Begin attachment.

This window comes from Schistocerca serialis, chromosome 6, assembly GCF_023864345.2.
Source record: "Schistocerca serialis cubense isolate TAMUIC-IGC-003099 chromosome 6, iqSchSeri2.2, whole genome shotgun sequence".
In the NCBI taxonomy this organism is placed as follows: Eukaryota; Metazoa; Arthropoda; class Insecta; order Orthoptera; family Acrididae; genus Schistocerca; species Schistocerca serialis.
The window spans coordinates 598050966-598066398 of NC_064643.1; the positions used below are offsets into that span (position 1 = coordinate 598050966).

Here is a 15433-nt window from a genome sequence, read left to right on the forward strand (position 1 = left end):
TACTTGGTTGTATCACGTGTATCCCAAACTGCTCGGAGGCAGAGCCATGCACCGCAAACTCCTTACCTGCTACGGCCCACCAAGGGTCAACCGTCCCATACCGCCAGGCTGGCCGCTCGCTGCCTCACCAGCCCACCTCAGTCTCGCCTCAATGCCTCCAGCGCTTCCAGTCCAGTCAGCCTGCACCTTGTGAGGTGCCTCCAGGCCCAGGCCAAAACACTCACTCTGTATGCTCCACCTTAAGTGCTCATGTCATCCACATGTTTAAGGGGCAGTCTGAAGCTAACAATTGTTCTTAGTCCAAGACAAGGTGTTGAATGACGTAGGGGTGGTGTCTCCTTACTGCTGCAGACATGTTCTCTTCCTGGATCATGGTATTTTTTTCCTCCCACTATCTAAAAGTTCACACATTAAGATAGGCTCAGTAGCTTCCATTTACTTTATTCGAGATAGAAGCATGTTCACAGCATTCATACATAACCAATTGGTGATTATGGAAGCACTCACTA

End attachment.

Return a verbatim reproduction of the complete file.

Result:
This window comes from Schistocerca serialis, chromosome 6, assembly GCF_023864345.2.
Source record: "Schistocerca serialis cubense isolate TAMUIC-IGC-003099 chromosome 6, iqSchSeri2.2, whole genome shotgun sequence".
In the NCBI taxonomy this organism is placed as follows: Eukaryota; Metazoa; Arthropoda; class Insecta; order Orthoptera; family Acrididae; genus Schistocerca; species Schistocerca serialis.
The window spans coordinates 598050966-598066398 of NC_064643.1; the positions used below are offsets into that span (position 1 = coordinate 598050966).

Here is a 15433-nt window from a genome sequence, read left to right on the forward strand (position 1 = left end):
TACTTGGTTGTATCACGTGTATCCCAAACTGCTCGGAGGCAGAGCCATGCACCGCAAACTCCTTACCTGCTACGGCCCACCAAGGGTCAACCGTCCCATACCGCCAGGCTGGCCGCTCGCTGCCTCACCAGCCCACCTCAGTCTCGCCTCAATGCCTCCAGCGCTTCCAGTCCAGTCAGCCTGCACCTTGTGAGGTGCCTCCAGGCCCAGGCCAAAACACTCACTCTGTATGCTCCACCTTAAGTGCTCATGTCATCCACATGTTTAAGGGGCAGTCTGAAGCTAACAATTGTTCTTAGTCCAAGACAAGGTGTTGAATGACGTAGGGGTGGTGTCTCCTTACTGCTGCAGACATGTTCTCTTCCTGGATCATGGTATTTTTTTCCTCCCACTATCTAAAAGTTCACACATTAAGATAGGCTCAGTAGCTTCCATTTACTTTATTCGAGATAGAAGCATGTTCACAGCATTCATACATAACCAATTGGTGATTATGGAAGCACTCACTA